I think it is said, and I would agree, that George Bush, junior, wants to avoid the mistakes of his father. And in Washington, it is perceived that one of George Bush senior's biggest mistakes was to back off in the war against Saddam Hussein, trusting that the Iraqi regime would live up to its obligations. And as we all know, Baghdad has not lived up to its obligations, after it was defeated in the Gulf War. And instead, during the course of the '90s, against the Clinton administration, it continually tried to throw off the U.N. sanctions and throw out the U.N. inspectors. So I think George Bush, junior, is going to be a lot more careful. If he does get into a conflict with Iraq, I think he is going to be much more determined to follow it through, to make sure that, if there is an agreement that ends the war, that that agreement is lived up to.

MR. BORGIDA:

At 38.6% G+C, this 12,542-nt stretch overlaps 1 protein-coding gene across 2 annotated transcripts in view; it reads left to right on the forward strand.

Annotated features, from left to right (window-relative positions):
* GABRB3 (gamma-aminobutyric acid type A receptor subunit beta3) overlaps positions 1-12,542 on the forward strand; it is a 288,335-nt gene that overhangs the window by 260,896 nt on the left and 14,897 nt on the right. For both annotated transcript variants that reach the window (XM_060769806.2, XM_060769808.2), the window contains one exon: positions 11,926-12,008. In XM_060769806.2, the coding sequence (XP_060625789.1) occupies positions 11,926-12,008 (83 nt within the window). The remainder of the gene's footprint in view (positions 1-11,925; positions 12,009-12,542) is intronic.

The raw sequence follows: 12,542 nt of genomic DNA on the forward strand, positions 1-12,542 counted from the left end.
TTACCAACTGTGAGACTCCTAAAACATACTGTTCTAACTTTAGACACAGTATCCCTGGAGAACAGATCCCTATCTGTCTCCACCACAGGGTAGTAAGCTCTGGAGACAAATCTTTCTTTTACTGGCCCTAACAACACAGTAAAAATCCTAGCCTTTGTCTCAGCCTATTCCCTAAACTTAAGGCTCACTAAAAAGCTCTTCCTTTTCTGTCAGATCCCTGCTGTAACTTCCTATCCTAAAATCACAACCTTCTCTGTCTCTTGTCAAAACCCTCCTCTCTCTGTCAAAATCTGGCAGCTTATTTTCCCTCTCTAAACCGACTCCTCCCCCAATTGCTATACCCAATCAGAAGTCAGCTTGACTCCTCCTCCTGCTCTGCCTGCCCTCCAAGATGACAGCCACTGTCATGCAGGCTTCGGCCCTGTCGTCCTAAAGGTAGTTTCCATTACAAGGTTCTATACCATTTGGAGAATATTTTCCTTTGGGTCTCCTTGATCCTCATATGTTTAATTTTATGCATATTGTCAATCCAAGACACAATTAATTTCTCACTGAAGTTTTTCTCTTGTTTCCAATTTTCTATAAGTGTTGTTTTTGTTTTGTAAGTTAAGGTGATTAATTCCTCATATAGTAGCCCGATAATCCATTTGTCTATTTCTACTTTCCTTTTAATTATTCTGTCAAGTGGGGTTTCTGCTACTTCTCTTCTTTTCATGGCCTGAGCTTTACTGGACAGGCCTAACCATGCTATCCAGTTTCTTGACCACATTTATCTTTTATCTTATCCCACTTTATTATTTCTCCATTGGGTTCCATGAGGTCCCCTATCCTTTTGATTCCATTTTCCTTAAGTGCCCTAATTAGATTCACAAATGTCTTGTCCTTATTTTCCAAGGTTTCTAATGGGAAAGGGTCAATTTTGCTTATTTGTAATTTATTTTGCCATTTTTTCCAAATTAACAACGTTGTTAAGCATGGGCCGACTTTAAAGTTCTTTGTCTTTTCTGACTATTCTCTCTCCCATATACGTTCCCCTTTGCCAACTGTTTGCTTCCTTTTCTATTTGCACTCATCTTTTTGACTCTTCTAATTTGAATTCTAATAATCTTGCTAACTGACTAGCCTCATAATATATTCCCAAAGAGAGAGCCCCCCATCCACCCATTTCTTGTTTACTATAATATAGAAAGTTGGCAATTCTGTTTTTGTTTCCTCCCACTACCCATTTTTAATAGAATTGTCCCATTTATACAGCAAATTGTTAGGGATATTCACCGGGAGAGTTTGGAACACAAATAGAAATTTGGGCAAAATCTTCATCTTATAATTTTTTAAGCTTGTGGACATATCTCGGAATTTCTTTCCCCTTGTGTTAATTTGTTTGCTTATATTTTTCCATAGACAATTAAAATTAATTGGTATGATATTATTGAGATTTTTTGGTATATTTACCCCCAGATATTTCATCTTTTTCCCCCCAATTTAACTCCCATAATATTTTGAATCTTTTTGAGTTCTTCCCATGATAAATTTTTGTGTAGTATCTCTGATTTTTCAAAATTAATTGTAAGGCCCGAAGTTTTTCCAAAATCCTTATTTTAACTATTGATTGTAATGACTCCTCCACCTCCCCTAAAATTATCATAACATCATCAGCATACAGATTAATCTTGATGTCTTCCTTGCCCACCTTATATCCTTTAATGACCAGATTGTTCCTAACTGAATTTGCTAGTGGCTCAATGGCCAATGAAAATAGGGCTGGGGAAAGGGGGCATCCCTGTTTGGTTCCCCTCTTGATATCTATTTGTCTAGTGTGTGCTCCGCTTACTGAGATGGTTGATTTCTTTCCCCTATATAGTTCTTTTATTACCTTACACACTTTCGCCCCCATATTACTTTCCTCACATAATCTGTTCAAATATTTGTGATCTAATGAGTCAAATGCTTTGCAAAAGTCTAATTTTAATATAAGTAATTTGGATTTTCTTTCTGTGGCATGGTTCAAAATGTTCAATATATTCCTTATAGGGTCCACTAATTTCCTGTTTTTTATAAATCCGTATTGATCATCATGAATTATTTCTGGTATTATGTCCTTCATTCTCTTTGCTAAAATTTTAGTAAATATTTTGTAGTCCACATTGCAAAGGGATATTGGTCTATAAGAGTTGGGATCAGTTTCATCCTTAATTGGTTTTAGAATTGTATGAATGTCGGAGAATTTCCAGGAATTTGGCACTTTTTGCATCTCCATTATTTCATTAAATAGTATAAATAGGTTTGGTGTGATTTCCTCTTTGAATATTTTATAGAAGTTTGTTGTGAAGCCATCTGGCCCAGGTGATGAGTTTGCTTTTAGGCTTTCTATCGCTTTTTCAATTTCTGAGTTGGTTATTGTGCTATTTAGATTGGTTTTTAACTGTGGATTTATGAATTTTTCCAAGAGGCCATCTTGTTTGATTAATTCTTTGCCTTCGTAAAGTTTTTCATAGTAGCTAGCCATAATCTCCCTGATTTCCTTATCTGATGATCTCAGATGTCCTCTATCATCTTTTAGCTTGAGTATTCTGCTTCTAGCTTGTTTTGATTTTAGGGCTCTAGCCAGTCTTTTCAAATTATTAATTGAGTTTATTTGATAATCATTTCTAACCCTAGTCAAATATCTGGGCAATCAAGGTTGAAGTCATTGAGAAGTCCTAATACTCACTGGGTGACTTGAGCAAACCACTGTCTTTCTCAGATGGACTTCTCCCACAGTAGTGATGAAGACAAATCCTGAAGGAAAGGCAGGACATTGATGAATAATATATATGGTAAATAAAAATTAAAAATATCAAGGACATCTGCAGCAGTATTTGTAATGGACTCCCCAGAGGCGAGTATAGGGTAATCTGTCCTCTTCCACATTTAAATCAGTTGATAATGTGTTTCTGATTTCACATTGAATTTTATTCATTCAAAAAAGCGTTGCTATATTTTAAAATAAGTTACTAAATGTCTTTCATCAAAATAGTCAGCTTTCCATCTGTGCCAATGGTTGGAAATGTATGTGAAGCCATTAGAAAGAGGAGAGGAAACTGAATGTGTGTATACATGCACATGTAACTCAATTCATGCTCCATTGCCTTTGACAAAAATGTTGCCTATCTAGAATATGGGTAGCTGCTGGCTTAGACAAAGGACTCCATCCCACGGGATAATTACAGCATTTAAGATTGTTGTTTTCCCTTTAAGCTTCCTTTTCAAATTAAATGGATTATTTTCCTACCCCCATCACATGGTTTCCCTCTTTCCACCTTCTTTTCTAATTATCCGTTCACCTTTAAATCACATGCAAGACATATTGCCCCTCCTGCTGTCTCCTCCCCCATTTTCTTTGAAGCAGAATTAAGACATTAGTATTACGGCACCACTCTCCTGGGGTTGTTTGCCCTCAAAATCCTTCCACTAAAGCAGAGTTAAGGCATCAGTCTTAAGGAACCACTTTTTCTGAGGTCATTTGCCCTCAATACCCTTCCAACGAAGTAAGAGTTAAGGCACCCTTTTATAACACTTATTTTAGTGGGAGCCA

But in geopolitical and in just plain domestic political concerns, the American public does view Iraq and Iran somewhat differently, I would think, looking back on Iraq and its violation in terms of chemical and biological weapons, and Iran, which, in recent years, seems to have been moving more toward the West.

MR. PHILLIPS:
I think there are many differences between the three countries in the axis of evil.

MR. BORGIDA:
Talk about that a little bit.

MR. PHILLIPS:
I think what President Bush was trying to signify is the axis of evil is the conjunction of supporting terrorism and also working towards weapons of mass destruction -- that is, chemical, nuclear or biological weapons. And one of the differences between Iraq and Iran, I think, is that Iraq has a regime that relies almost completely on terrorism against its own people. Saddam Hussein has many intelligence organizations that repress his people. He has used chemical weapons not only against Iran in the 1988 war, but he has used chemical weapons against his own people, the Kurds.

The Iranians, to some degree, have a limited democracy. And, there again, it is important to note some of the words President Bush used. He said that "some unelected few in Iran" were part of the axis of evil. And I think, implicitly, that means he is distinguishing between President Khatami, who was elected, and some of the hardliners who opposed President Khatami, who continue to try to export terrorism.

MR. BORGIDA: